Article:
by NEA Member Benefits
Back-to-school is an exciting time, even if you’ve been teaching for decades. Sure, you’re excited to welcome a new class of students, but getting back to class may also bring first-day butterflies, stress and concerns about your ability to groom successful learners.
The antidote to your anxiety, says Harry Wong, co-author of “The First Days of School” and “THE Classroom Management Book” (HarryWong.com), is a carefully thought out classroom management plan. “A well-managed classroom may even be more important to students than teachers since it provides a sense of structure, comfort and security,” says Wong. What’s more, in this type of organized environment, students are relaxed, focused and eager to learn.
Whether you’ve been teaching for years or this is your first year in the classroom, the cornerstone of successful teaching is creating a culture of consistency. Here’s how:
- Teachers typically fall into two categories: Proactive and reactive. “Proactive teachers plan ahead to prevent problems,” says Wong. “They visualize a classroom that runs itself and proactively create a plan to accomplish that vision.” Reactive teachers respond to problems as they arise. They think on the spot and inevitably waste valuable instructional time corralling class clowns and trying to control chaos.
- Successful classrooms are effective learning environments because they give students structure, guidance, focus and direction. Having a place for everything and everything in its place also helps streamline activities. The longer it takes students to find a pencil (or their crayons!), the less time they have to focus on the tasks at hand.
- A well-managed classroom uses procedures and routines so learning activities are executed smoothly. Effective teachers create procedures for everything—entering the room, turning in homework and participating in class discussions. Since students do best when they know what to expect, posting a daily agenda is critical, including the day’s schedule, an opening assignment and a lesson objective. “This enables kids to be self-starters who are on task from the moment they enter the classroom,” says Wong. A bonus: You won’t have to waste time fielding students’ questions about what they’ll be learning and when they’ll be transitioning between subjects.
- When children meet or exceed your expectations, praise them. But, instead of saying “Good job, Suzie!” Explain exactly what they did correctly. Not only will the student appreciate the acknowledgement—and grow from it—but your other students have another opportunity to learn what’s expected of them.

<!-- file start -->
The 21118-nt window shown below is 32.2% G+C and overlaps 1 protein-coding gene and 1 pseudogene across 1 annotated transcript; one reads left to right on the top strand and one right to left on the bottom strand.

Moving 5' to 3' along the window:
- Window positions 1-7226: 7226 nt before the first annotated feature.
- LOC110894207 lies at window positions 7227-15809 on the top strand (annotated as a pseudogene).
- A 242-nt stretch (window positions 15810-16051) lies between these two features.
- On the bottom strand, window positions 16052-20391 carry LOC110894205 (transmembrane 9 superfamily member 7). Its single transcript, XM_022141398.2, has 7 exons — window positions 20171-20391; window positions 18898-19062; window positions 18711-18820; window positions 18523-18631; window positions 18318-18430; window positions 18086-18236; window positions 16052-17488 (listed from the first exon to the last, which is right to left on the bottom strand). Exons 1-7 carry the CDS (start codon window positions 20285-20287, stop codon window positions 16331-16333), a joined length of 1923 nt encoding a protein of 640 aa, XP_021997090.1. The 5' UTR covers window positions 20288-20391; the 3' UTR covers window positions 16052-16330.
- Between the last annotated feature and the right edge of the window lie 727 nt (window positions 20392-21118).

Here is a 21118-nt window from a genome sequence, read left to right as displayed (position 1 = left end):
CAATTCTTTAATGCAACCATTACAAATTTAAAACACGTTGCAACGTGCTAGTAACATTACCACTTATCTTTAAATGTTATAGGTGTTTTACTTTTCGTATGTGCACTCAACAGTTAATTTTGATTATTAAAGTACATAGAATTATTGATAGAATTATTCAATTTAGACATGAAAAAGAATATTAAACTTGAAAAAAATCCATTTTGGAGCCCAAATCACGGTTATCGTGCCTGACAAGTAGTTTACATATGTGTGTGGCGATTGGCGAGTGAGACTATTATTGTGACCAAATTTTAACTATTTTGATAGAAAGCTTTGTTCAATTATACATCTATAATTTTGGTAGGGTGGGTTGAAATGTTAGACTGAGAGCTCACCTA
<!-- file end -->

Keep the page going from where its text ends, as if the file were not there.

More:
- Your attitude is even more important than your students’ in terms of creating a positive learning environment. “Children sense the positivity and enthusiasm that flows from you,” says Wong. Each day is a chance to wipe the slate clean and start fresh with a new plan. Each moment is a valuable commodity. When you treat it as such, students will match that expectation with eagerness and success.
While these are effective tips for every educator, your approach to creating a classroom management plan may differ depending on your career level. New teachers may focus on building an effective model to withstand the years, those with some “street cred” may need to evaluate where their plan works (and where it doesn’t), and educators nearing retirement might want to shake things up a bit. According to Wong, teachers at each level are guided by different key questions:
New educators: What do I do?
Focus on starting your career with good habits, which is easier than overhauling your approach years later.
What to do: Develop a first day of school script that details your every move, from greeting your students when they first arrive in class to dismissing them after the last bell rings. In between, ensure you have an effective plan for teaching students the procedures they’ll be following throughout the year. But there’s no need to reinvent the wheel. Instead, seek out veterans whose work you hope to emulate.
Mid-career teachers: What did I do and how can I do it better?
With years of teaching under your belt, chances are you’ve developed an effective plan, but there’s always room for improvement.
What to do: Think back on the previous year. Where were you successful? Where did you fall short? What can you incorporate into your plan this year to improve your performance? Whether last year was a breeze or your toughest yet, taking time out to analyze what you did well, and what you’d like to do differently, can help you improve your craft. Then you can create a lesson mastery plan packed with tools and strategies to help you teach for better student learning and achievement.
Educators near retirement: Why did I do what I did?
If you’re unsatisfied with the status quo, even this late in the game, you can always learn a new approach to teaching, says Wong. Author Maria Robinson writes, “Nobody can go back and start a new beginning, but anyone can start today and make a new ending.” It’s never too late to modify your approach to teaching.
What to do: Don’t be afraid to start from scratch. Create an all-new classroom management plan and leave a legacy by coaching others on the do’s and don’ts of effective teaching.